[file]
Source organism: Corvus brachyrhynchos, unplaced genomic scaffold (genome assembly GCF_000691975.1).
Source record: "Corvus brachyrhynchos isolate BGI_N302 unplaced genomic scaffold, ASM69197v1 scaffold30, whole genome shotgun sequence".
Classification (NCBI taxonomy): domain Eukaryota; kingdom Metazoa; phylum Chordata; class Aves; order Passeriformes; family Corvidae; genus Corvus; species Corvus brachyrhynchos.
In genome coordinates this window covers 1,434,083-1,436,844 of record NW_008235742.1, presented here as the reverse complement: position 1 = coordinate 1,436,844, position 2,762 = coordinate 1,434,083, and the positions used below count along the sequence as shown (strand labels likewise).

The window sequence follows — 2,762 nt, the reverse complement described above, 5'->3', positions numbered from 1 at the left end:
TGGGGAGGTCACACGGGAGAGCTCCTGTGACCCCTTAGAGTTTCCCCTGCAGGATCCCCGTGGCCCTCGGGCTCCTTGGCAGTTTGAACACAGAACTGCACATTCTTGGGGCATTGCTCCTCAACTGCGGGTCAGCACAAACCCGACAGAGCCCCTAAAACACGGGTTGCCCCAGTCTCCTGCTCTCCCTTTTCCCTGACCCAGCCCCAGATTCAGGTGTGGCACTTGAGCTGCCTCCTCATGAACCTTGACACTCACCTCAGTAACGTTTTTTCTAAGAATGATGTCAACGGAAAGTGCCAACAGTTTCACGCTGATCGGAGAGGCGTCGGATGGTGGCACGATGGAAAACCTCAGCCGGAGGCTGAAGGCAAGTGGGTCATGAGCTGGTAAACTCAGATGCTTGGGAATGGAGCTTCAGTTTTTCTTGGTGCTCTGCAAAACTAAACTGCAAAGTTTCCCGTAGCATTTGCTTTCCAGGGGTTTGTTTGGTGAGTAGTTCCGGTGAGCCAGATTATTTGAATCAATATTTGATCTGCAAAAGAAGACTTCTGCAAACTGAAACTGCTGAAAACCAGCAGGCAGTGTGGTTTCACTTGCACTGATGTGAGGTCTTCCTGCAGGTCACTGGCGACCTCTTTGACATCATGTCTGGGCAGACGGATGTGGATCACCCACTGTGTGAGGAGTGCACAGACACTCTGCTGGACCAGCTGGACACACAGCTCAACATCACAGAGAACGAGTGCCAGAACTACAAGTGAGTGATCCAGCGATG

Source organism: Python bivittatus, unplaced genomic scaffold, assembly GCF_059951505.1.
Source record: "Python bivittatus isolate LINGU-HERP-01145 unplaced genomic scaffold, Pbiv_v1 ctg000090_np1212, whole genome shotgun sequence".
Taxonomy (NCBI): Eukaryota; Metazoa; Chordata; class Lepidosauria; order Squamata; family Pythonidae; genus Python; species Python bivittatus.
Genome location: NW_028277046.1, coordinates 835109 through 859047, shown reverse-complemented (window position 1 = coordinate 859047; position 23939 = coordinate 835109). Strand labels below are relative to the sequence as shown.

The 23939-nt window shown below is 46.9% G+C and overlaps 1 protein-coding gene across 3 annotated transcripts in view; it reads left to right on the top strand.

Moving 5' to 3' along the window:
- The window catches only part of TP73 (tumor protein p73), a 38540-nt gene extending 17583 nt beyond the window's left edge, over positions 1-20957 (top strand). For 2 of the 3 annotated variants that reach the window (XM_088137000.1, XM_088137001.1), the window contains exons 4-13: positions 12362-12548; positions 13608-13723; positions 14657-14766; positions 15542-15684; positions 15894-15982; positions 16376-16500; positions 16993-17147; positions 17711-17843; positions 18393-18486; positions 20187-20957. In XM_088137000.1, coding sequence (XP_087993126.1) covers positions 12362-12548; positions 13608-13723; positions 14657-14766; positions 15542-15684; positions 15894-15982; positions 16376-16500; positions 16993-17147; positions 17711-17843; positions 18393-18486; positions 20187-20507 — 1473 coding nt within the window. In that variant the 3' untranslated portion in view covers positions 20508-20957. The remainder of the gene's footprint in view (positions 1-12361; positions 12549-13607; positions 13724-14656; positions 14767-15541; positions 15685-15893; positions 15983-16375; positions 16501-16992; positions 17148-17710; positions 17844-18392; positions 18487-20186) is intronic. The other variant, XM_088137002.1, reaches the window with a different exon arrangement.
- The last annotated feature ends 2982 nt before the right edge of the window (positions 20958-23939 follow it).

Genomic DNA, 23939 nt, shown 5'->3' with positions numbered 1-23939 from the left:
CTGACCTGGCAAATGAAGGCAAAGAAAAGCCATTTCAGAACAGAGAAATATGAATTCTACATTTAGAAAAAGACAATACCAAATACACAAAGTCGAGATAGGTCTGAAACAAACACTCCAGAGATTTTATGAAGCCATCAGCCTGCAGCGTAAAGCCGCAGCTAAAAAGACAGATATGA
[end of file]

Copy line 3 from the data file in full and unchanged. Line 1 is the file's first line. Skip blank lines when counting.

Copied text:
Classification (NCBI taxonomy): domain Eukaryota; kingdom Metazoa; phylum Chordata; class Aves; order Passeriformes; family Corvidae; genus Corvus; species Corvus brachyrhynchos.